PATH: Rangashree > About Us > Our Story

Our Story

Here’s how Paulomi Pandit came to establish Rangashree. There's more about what she has accomplished with Rangashree since then, and where Rangashree is headed, in the Rangashree - India and Rangashree - USA pages.

Rangashree grew out of Paulomi’s twin interests in folk dance and Bharatanatyam.

While she was in third standard (grade), Paulomi started Bharatanatyam lessons at the Darpana Academy in Ahmedabad. She transferred to the Nrithya Bharati institute during fifth standard, and did her arangetram at the age of fourteen, trained by Elakshi Takhore. After her arangetram, Paulomi continued Bharatanatyam activities, which included studies, performing, and eventually teaching at Nrithya Bharati. She stayed active with Bharatanatyam through high school and college.

Starting while she was in seventh standard, Paulomi took up folk dancing at the Shree Payal Institute of Folk Dances in Ahmedabad. It was a side activity for Paulomi, with weekly classes, usually on weekends. In 1986, as a sixteen year-old in twelfth standard, Paulomi went on a U.S. tour with Shree Payal, where she performed folk dances and solo Bharatanatyam items.

After returning from the U.S. tour, Paulomi and some friends from Shree Payal formed a folk dance group to enter a dance competition for drought relief in Gujarat. They were interested in doing something creative and using their imagination. They named their group Tahuko, which means voice, especially of a peacock. Peacocks are associated with dance because in Gujarat, when the monsoon rains are over, when peacocks dance, it’s time for Garba. This group would be a new voice in the dance scene. Paulomi, Mona Mehta (now Mona Parikh), Mamta Shah, and Priti Shah were the leaders of Tahuko. A number of other dancers joined as performers. The Gamthi Garbo they choreographed for the drought relief dance competition won first place.

Tahuko was active in the Ahmedabad folk dance scene for four years. It won many competitions, held annual performances, and conducted workshops and folk dance training. During this time, both Mamta and Priti got married and left the group. Mona found success in clothing design, but still participated in Tahuko. Paulomi, by far the youngest of the four, became its leader.

After her graduation from MG Science College in 1991 with a Bachelor of Science degree in microbiology, Paulomi felt a need for expanding her knowledge of dance. She had ideas for music and rhythm and themes, but wasn’t able to express them without technical knowledge.

Meanwhile, a friend of Paulomi’s from Nrithya Bharati, Rupal Patel, had completed two years of Bharatanatyam training in Kalakshetra. Rupal told Paulomi about Kalakshetra and the different style of Bharatanatyam taught there. She demonstrated the differences between what they had learned in Ahmedabad and the neat, clear movements of Kalakshetra. Their earlier training had left them with a limited range of expression, and Kalakshetra had shown Rupal so many ways to express herself. She also described life on the Kalakshetra campus, surrounded by music and dance, with frequent performances at the Kalakshetra theater. Paulomi decided to join Kalakshetra.

When Rupal returned to Kalakshetra, she sent Paulomi an application. After visiting Kalakshetra for an admission interview, Paulomi was accepted. At the same time, Paulomi also won admission into a Master of Science program in microbiology, which would have led to a career in cancer research. But the beauty of what she had seen in Kalakshetra won her over, and she chose the path of dance.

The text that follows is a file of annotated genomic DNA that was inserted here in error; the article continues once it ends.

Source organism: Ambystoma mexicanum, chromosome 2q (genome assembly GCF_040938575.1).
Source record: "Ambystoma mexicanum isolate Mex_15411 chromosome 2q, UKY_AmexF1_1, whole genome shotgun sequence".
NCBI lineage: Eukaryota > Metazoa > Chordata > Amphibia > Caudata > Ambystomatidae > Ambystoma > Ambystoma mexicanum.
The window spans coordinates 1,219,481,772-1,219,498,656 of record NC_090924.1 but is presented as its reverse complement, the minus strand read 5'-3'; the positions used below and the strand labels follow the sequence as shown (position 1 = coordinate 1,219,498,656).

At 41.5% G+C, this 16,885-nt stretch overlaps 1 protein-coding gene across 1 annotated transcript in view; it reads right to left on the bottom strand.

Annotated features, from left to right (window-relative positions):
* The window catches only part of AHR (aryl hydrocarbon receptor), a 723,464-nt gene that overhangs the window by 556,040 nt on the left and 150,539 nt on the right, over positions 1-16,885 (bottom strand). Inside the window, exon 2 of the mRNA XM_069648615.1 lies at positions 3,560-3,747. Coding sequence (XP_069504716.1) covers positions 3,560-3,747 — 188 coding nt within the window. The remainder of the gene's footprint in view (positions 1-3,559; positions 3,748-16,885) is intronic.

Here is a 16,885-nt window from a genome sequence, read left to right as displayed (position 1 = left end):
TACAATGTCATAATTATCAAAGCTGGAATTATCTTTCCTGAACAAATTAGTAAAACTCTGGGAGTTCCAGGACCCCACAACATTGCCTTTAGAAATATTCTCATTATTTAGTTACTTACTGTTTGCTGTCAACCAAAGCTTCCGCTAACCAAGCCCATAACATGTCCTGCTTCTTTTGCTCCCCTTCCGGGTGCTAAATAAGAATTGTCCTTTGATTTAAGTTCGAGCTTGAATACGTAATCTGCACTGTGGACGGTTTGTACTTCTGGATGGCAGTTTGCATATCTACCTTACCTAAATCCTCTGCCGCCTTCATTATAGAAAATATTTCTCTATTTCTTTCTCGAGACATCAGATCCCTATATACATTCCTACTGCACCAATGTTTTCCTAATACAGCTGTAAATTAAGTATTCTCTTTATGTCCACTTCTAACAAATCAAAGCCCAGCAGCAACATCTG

Mona was too busy with other activities to take over Tahuko, so it’s activities ceased while Paulomi was in Kalakshetra. In fact, after a final performance in Bangalore, Paulomi continued south to Kalakshetra while the rest of Tahuko returned to Ahmedabad.

In 1995, Paulomi completed her training in Kalakshetra, but stayed on for two more years of post-graduate studies. Paulomi’s instructors at Kalakshetra were Vasundhara Thomas, A. Janardhanan, Krishnaveni Lakshmanan, and Vijayalakshmi Krishnaswamy. During her post-graduate studies, Paulomi received a Central Government scholarship, which allowed her to extend her time in Kalakshetra. She was named best outgoing student in 1998.

Paulomi returned to Ahmedabad with ideas for teaching and performing Bharatanatyam, and for expanding the repertoire of Tahuko’s folk dances. To better fit the new scope of activities, Paulomi chose a new name for her organization: Rangashree.

“Rangashree” is a combination of the word “rang”, which is associated with theater (rang-manch means theater in Sanskrit), and “shree”, which is used for deity. Thus, Rangashree implies a deity of the theater. At the same time, Paulomi had close feelings for the Srirangam temple in Tamil Nadu. Her grandfather adored that temple, and the beautiful story of the Tamil saint Andal took place at Srirangam. Andal’s story is like that of Mirabai in the North. “Rangashree” is also a play on “Srirangam”.

Rangashree was registered as a Public Charitable Trust to facilitate charitable activities. These activities include using charitable contributions for scholarships to support students who otherwise couldn’t afford to study dance. Few parents support their children in pursuing the arts; artists often struggle to make ends meet. In India, a charitable trust also can more easily contribute to charitable causes. Rangashree eagerly performs for fundraising events to support worthy charities.

After a couple of years, the Tahuko folk troupe was absorbed into Rangashree.

For more about the current activities of Rangashree, see the next sections about Rangashree - India and Rangashree - USA.

Previous: Who We Are  ⇑ Top of Page ⇑  Next: Rangashree - India